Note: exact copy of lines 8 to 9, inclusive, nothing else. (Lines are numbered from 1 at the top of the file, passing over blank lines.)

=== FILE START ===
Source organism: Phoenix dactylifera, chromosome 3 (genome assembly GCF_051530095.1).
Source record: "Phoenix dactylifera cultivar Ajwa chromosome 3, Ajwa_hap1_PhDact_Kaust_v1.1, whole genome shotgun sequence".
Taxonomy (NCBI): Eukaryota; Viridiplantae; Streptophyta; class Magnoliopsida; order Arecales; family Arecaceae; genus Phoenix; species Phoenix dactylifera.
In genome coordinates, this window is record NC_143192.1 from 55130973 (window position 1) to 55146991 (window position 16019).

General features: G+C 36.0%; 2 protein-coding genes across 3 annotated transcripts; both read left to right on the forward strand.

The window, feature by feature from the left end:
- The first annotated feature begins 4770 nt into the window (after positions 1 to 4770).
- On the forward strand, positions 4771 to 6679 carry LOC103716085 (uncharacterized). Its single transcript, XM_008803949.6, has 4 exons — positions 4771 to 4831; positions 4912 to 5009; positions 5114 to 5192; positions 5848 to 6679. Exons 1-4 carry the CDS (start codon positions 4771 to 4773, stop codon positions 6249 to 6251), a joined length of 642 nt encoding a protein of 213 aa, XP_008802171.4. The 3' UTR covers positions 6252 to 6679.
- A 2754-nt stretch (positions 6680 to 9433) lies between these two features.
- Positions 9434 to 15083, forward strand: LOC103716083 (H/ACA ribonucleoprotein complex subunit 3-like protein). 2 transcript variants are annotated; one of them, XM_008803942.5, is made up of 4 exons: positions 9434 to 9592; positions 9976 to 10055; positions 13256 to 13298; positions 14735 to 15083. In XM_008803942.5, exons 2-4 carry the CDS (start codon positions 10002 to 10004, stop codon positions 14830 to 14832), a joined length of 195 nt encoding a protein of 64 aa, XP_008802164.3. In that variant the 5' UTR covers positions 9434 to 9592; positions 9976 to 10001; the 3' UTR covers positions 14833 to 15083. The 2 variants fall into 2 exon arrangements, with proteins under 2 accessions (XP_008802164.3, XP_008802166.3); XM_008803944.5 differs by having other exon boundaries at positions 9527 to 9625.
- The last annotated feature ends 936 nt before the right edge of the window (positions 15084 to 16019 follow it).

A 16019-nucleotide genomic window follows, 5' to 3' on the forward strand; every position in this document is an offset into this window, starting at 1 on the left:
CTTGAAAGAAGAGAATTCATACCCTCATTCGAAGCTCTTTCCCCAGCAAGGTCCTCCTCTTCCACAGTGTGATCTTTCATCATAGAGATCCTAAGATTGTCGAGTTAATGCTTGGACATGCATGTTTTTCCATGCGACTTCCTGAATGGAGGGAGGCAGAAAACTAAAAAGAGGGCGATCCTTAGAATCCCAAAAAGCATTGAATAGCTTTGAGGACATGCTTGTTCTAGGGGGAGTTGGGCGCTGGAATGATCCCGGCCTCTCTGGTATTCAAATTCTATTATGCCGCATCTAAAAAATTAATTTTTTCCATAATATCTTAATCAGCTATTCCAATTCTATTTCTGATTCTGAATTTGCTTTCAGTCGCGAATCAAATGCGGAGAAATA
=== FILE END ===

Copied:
- On the forward strand, positions 4771 to 6679 carry LOC103716085 (uncharacterized). Its single transcript, XM_008803949.6, has 4 exons — positions 4771 to 4831; positions 4912 to 5009; positions 5114 to 5192; positions 5848 to 6679. Exons 1-4 carry the CDS (start codon positions 4771 to 4773, stop codon positions 6249 to 6251), a joined length of 642 nt encoding a protein of 213 aa, XP_008802171.4. The 3' UTR covers positions 6252 to 6679.
- A 2754-nt stretch (positions 6680 to 9433) lies between these two features.